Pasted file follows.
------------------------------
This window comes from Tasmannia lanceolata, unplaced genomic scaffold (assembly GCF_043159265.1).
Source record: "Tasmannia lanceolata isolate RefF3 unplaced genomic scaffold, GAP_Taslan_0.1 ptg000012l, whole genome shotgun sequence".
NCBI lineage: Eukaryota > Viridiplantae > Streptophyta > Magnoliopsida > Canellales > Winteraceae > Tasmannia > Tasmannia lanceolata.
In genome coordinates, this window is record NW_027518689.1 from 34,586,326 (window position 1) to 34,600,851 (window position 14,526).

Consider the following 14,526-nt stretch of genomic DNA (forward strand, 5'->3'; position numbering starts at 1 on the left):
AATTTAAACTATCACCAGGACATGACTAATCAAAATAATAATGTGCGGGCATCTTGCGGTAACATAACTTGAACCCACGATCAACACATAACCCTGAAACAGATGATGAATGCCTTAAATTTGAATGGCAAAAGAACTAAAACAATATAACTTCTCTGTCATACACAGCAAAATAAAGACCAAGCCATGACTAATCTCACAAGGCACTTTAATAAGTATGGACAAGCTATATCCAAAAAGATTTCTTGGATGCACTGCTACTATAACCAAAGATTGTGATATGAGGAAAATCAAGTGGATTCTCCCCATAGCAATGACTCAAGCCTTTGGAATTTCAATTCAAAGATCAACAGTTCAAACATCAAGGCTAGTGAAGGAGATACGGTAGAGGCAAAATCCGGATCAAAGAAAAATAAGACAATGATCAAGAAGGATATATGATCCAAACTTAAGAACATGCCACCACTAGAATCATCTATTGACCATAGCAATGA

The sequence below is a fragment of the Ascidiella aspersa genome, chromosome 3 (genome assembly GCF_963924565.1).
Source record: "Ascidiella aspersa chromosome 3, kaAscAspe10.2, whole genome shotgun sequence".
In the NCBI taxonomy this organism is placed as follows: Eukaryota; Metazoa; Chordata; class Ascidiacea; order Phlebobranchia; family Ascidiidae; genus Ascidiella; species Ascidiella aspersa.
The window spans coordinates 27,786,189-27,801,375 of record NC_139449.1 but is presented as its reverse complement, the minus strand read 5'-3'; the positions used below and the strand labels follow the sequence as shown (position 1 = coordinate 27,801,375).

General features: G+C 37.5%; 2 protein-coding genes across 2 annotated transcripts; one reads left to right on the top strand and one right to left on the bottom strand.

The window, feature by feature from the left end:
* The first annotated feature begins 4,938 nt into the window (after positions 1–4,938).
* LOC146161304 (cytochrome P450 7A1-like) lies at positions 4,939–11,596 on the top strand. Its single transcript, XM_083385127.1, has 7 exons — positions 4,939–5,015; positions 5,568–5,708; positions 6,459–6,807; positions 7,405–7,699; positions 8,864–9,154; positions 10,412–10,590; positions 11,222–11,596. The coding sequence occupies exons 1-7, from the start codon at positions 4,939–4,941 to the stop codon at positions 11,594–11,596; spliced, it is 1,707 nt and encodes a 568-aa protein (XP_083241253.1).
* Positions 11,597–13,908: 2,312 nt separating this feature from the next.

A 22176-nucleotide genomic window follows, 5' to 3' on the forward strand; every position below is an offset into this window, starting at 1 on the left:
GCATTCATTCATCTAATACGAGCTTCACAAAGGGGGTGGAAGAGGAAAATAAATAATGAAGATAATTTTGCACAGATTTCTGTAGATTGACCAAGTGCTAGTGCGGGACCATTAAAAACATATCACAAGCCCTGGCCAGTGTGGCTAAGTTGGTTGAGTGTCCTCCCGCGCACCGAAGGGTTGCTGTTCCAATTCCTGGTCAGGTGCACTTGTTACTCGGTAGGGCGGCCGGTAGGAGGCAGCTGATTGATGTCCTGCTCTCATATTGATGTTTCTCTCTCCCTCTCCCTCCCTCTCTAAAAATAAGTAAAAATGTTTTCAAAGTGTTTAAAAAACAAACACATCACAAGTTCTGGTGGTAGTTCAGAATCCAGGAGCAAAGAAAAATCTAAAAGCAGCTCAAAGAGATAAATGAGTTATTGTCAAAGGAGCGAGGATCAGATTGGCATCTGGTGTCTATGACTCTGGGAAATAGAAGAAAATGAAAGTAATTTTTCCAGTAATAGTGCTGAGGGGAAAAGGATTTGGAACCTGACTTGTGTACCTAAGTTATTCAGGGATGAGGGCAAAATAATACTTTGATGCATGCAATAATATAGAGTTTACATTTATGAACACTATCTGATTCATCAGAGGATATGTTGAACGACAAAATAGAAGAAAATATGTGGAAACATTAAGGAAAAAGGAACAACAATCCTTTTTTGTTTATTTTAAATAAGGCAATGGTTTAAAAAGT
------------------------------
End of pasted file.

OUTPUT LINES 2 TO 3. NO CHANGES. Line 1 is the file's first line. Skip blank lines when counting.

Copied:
Source record: "Tasmannia lanceolata isolate RefF3 unplaced genomic scaffold, GAP_Taslan_0.1 ptg000012l, whole genome shotgun sequence".
NCBI lineage: Eukaryota > Viridiplantae > Streptophyta > Magnoliopsida > Canellales > Winteraceae > Tasmannia > Tasmannia lanceolata.